Wax is what attaches any surfer to their surfboard. The surface of any surfboard is slippery, which unfortunately makes it very hard for our feet to grip. Wax creates bumps on the board that your feet are able to hold. All surfers need to have wax on their surfboards if they wish to stand up.
Follow the basic steps here to wax your surfboard like a pro!
What you'll need:
- Basecoat wax
- Topcoat wax
- Wax comb
Step 1 – Clean your Surfboard
If you are waxing up a brand new board, go straight to step two.
When re-waxing an old board, it is crucial to first clean the deck of any old wax. Older wax will flake off and may ruin the structure of your new wax job. You want the base coat to be applied directly to the surface of your board.
To remove wax, use the straight side of your wax comb. My personal favourite method is to leave the board in the sun for a few minutes to allow the wax to melt a little to make this process easier. WARNING: Do not leave the surfboard in the sun for long periods of time. Many wax combs also have curved edges to ensure that wax is also removed from the rails of the board. There are a number of products on the market such as Ocean and Earth Wax remover which retails at approximately $15 dollars that will dissolve the excess wax that you may have difficulty removing. Another alternative is head to your local hardware store and grab a bottle of mineral turpentine. Once your board is clean, dry and glossy you are ready to apply the base coat.
Step 2 – Applying the base coat
Recommended base coat for learning to surf in Perth: Sticky Bumps Base Coat.
The base coat is the most critical layer of wax on your board. The top coat is intended to wear out after a couple of sessions however the base is meant to remain until your next complete re-wax. Once parts of your base coat fall off it can be difficult to reapply.
The aim of this layer to to create bumps that will last on your board. Typically, this wax is much harder than your standard surf wax to add to its longevity. As a result of this, it is harder to apply to pressure must be used to ensure it sticks. Whist waxing, the wax will skip and make sounds at times however this is just the stick of wax bouncing over bumps that have already formed. Start all strokes broad before becoming refined once the bumps begin the emerge. There is no right or wrong way to apply the wax however here are some methods that I use:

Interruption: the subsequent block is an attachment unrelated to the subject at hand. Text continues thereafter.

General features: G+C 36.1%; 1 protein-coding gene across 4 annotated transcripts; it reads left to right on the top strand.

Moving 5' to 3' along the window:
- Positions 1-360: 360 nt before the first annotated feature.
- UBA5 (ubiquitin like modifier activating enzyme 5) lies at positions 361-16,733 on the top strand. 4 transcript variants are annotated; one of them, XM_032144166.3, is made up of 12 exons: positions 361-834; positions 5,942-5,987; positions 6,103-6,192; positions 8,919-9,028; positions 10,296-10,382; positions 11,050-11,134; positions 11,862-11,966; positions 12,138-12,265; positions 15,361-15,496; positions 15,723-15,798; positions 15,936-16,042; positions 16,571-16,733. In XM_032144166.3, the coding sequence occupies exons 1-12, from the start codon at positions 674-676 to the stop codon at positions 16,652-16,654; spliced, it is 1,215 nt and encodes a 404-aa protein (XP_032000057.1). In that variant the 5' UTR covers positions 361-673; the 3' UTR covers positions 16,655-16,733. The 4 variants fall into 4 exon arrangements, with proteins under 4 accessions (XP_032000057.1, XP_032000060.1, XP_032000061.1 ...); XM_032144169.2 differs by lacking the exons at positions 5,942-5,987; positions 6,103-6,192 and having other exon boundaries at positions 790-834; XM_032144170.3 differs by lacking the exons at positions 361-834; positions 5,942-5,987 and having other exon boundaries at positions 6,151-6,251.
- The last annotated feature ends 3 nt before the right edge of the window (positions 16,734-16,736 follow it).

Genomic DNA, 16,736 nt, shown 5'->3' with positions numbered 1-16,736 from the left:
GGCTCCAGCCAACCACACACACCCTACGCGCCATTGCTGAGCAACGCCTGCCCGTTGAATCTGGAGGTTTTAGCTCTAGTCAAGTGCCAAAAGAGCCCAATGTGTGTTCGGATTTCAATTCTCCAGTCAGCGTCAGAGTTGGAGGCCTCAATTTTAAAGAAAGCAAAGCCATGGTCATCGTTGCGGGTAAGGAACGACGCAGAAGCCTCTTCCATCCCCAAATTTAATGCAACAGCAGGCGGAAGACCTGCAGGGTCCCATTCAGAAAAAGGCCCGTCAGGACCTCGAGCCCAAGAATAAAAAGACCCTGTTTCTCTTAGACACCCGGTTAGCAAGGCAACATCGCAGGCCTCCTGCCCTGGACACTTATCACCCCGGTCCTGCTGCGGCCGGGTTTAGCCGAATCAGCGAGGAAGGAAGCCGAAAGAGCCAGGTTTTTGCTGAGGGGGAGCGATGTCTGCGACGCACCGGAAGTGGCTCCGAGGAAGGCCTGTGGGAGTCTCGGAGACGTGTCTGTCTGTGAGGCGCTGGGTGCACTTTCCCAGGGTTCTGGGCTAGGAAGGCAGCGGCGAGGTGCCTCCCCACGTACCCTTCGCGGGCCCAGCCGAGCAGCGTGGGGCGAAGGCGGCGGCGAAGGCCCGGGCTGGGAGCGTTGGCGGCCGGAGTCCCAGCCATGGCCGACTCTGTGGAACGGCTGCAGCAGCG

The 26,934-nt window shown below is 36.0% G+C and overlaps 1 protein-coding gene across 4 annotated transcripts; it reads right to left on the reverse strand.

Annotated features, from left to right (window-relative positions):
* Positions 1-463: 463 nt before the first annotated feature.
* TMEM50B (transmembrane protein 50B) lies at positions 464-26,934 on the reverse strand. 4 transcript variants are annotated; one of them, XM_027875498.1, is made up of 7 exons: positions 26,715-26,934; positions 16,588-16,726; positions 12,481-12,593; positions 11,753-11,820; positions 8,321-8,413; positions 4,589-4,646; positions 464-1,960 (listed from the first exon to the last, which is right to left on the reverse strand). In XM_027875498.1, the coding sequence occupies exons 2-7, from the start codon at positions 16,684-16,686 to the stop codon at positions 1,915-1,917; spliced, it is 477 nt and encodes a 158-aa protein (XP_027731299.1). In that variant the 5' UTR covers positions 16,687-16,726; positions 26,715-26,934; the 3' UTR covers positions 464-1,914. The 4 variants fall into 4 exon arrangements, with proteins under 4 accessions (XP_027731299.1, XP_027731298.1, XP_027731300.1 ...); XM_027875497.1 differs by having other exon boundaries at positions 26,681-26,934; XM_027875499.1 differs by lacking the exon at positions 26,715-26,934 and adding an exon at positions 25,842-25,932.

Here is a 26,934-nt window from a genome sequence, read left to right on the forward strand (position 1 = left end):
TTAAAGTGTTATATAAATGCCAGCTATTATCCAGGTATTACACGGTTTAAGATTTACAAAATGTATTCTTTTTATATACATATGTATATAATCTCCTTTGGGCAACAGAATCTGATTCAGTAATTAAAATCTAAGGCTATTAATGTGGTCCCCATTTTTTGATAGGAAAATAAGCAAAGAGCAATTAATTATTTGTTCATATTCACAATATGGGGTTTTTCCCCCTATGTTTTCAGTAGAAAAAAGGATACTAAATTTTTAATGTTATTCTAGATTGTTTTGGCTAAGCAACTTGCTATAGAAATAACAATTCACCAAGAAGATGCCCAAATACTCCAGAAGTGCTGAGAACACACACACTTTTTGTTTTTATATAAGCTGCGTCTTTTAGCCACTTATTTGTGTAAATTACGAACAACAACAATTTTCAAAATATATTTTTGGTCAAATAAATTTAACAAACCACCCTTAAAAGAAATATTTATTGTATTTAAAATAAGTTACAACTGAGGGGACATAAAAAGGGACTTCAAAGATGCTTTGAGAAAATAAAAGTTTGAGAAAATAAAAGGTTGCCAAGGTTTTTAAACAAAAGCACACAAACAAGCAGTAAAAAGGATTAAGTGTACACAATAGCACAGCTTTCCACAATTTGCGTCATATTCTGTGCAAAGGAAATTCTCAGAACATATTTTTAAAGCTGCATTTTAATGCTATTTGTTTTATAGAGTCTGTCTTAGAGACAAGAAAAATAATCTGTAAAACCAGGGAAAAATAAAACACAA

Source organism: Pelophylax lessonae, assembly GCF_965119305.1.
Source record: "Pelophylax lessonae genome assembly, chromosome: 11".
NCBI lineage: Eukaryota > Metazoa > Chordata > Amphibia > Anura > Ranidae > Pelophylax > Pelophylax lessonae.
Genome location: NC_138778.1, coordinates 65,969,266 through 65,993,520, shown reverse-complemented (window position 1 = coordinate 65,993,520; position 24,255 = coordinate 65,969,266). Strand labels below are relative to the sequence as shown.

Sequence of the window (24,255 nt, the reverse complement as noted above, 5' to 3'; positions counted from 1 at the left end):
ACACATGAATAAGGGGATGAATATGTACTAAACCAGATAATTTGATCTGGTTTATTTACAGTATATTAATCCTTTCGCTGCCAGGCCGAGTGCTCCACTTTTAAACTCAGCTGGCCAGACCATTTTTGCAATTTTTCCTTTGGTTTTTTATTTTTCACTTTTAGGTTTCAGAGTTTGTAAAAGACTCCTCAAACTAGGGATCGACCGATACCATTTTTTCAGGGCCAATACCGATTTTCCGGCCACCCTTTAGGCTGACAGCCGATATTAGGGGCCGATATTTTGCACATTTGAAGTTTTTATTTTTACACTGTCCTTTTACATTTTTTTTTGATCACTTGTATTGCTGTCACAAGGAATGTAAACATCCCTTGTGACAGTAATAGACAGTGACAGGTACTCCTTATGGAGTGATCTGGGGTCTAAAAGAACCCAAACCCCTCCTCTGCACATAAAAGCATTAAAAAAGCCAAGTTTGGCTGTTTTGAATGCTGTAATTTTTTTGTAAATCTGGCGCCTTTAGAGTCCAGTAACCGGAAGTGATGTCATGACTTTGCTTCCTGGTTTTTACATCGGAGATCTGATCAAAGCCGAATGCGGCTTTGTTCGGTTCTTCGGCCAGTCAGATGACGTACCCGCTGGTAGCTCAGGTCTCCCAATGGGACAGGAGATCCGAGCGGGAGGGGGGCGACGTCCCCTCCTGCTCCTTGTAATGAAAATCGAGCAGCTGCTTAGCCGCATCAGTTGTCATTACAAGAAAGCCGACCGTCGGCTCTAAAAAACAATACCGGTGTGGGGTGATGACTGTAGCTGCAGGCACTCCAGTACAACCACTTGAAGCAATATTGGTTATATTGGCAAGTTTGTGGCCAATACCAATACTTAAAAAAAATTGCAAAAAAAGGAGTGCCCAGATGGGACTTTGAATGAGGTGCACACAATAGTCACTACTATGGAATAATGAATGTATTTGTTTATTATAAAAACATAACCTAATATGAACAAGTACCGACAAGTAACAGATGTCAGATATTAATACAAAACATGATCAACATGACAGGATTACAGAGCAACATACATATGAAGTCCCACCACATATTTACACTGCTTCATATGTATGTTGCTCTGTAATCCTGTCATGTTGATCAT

Apply wax in sa small circular motion over the board
Apply in a criss-cross pattern
Up & Down
Apply in up and down strokes
You should try a variation of waxing patterns until you find one that works for you. Continue rubbing in the wax until depth has been created through the bumps.
Step 3 – Applying the top coat
Recommended top coat for learning to surf in Perth (Summer): Mr Zog’s Mid Cool
Recommended top coat for learning to surf in Perth (Winter): Mr Zog’s Cold/Cool
The top coat is far stickier than the base coat, as it allows you to grip the board by sticking to your feet. Unlike the base coat, this layer of wax is affected by the temperature of the water. Most cases of wax have the recommended temperatures on the outside specifying what temperature it should be used in. When surfing in Perth, I recommend Mr Zog’s Mid Cool for the summer months and Mr Zog’s Cold/Cool for the winter; however any brand of wax may be used within the temperature range outlined. The reason for different temperature ranges is to ensure the wax remains sticky with the surrounding waters, as some tropical styles may freeze in winter ruining traction, where as the cold water ones may not be sticky enough in summer.
As this wax is softer than the base coat, you will not need to push down as hard when applying. I still recommend using the waxing methods outlined above when applying the top coat to the base coat.
Surfboard Wax Maintenance
The top coat will slowly begin the fall off with use to I recommend putting a little bit on before every surf. If the wax becomes very slippery, your wax comb may be used to scratch the wax to again give better traction.
I recommend to re-wax your surfboard at least twice a year; just before summer and winter. This will ensure that your top coat is constantly matching the water temperatures.